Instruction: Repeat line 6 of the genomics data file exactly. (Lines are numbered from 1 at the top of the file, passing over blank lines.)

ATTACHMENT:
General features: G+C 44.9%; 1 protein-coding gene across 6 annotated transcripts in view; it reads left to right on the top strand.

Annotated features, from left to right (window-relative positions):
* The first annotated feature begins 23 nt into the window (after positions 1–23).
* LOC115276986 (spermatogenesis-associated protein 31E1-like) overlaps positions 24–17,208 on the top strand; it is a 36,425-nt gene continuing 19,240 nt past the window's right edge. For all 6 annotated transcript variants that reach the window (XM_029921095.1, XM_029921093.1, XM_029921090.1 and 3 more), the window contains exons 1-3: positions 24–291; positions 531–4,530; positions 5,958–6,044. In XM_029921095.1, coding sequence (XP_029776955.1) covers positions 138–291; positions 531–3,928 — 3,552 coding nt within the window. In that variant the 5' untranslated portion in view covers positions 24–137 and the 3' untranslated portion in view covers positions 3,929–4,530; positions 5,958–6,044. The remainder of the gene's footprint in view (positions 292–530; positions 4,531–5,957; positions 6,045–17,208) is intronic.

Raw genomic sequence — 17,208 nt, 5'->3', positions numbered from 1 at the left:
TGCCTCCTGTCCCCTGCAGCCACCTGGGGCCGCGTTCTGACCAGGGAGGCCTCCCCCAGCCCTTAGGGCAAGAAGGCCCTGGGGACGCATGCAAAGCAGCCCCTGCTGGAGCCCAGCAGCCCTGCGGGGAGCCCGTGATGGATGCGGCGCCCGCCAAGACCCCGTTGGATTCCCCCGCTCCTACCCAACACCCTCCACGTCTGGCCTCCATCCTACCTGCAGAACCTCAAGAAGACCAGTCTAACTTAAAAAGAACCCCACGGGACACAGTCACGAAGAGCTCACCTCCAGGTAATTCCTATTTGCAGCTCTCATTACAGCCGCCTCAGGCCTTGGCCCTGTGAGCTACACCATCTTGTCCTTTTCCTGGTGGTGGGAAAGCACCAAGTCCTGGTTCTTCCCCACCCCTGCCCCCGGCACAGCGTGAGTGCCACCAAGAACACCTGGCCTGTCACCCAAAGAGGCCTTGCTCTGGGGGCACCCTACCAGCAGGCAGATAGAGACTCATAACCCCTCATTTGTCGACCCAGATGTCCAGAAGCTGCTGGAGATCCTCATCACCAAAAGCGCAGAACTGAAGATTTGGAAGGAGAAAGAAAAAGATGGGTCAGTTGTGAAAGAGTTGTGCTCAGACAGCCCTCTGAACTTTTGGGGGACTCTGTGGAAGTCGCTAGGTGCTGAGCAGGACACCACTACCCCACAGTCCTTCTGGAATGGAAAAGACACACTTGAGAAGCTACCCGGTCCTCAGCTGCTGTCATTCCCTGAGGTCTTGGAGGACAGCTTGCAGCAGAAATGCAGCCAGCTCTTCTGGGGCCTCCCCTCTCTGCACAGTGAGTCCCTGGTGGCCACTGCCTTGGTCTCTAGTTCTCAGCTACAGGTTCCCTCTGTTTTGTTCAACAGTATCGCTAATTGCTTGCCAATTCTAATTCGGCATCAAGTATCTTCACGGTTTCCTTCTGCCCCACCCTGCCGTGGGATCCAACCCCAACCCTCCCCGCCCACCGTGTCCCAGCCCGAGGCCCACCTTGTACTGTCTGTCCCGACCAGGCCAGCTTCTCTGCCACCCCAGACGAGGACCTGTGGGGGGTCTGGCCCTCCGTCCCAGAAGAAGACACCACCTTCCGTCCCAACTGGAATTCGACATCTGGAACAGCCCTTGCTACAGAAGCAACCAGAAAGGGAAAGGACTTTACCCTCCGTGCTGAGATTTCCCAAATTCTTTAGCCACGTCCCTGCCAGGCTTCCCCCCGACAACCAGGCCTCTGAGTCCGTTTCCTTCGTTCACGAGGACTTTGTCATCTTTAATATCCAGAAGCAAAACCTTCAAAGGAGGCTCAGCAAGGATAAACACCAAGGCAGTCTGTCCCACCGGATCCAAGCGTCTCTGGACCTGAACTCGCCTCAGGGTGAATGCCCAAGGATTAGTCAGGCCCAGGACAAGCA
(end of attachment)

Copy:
TGCCTCCTGTCCCCTGCAGCCACCTGGGGCCGCGTTCTGACCAGGGAGGCCTCCCCCAGCCCTTAGGGCAAGAAGGCCCTGGGGACGCATGCAAAGCAGCCCCTGCTGGAGCCCAGCAGCCCTGCGGGGAGCCCGTGATGGATGCGGCGCCCGCCAAGACCCCGTTGGATTCCCCCGCTCCTACCCAACACCCTCCACGTCTGGCCTCCATCCTACCTGCAGAACCTCAAGAAGACCAGTCTAACTTAAAAAGAACCCCACGGGACACAGTCACGAAGAGCTCACCTCCAGGTAATTCCTATTTGCAGCTCTCATTACAGCCGCCTCAGGCCTTGGCCCTGTGAGCTACACCATCTTGTCCTTTTCCTGGTGGTGGGAAAGCACCAAGTCCTGGTTCTTCCCCACCCCTGCCCCCGGCACAGCGTGAGTGCCACCAAGAACACCTGGCCTGTCACCCAAAGAGGCCTTGCTCTGGGGGCACCCTACCAGCAGGCAGATAGAGACTCATAACCCCTCATTTGTCGACCCAGATGTCCAGAAGCTGCTGGAGATCCTCATCACCAAAAGCGCAGAACTGAAGATTTGGAAGGAGAAAGAAAAAGATGGGTCAGTTGTGAAAGAGTTGTGCTCAGACAGCCCTCTGAACTTTTGGGGGACTCTGTGGAAGTCGCTAGGTGCTGAGCAGGACACCACTACCCCACAGTCCTTCTGGAATGGAAAAGACACACTTGAGAAGCTACCCGGTCCTCAGCTGCTGTCATTCCCTGAGGTCTTGGAGGACAGCTTGCAGCAGAAATGCAGCCAGCTCTTCTGGGGCCTCCCCTCTCTGCACAGTGAGTCCCTGGTGGCCACTGCCTTGGTCTCTAGTTCTCAGCTACAGGTTCCCTCTGTTTTGTTCAACAGTATCGCTAATTGCTTGCCAATTCTAATTCGGCATCAAGTATCTTCACGGTTTCCTTCTGCCCCACCCTGCCGTGGGATCCAACCCCAACCCTCCCCGCCCACCGTGTCCCAGCCCGAGGCCCACCTTGTACTGTCTGTCCCGACCAGGCCAGCTTCTCTGCCACCCCAGACGAGGACCTGTGGGGGGTCTGGCCCTCCGTCCCAGAAGAAGACACCACCTTCCGTCCCAACTGGAATTCGACATCTGGAACAGCCCTTGCTACAGAAGCAACCAGAAAGGGAAAGGACTTTACCCTCCGTGCTGAGATTTCCCAAATTCTTTAGCCACGTCCCTGCCAGGCTTCCCCCCGACAACCAGGCCTCTGAGTCCGTTTCCTTCGTTCACGAGGACTTTGTCATCTTTAATATCCAGAAGCAAAACCTTCAAAGGAGGCTCAGCAAGGATAAACACCAAGGCAGTCTGTCCCACCGGATCCAAGCGTCTCTGGACCTGAACTCGCCTCAGGGTGAATGCCCAAGGATTAGTCAGGCCCAGGACAAGCA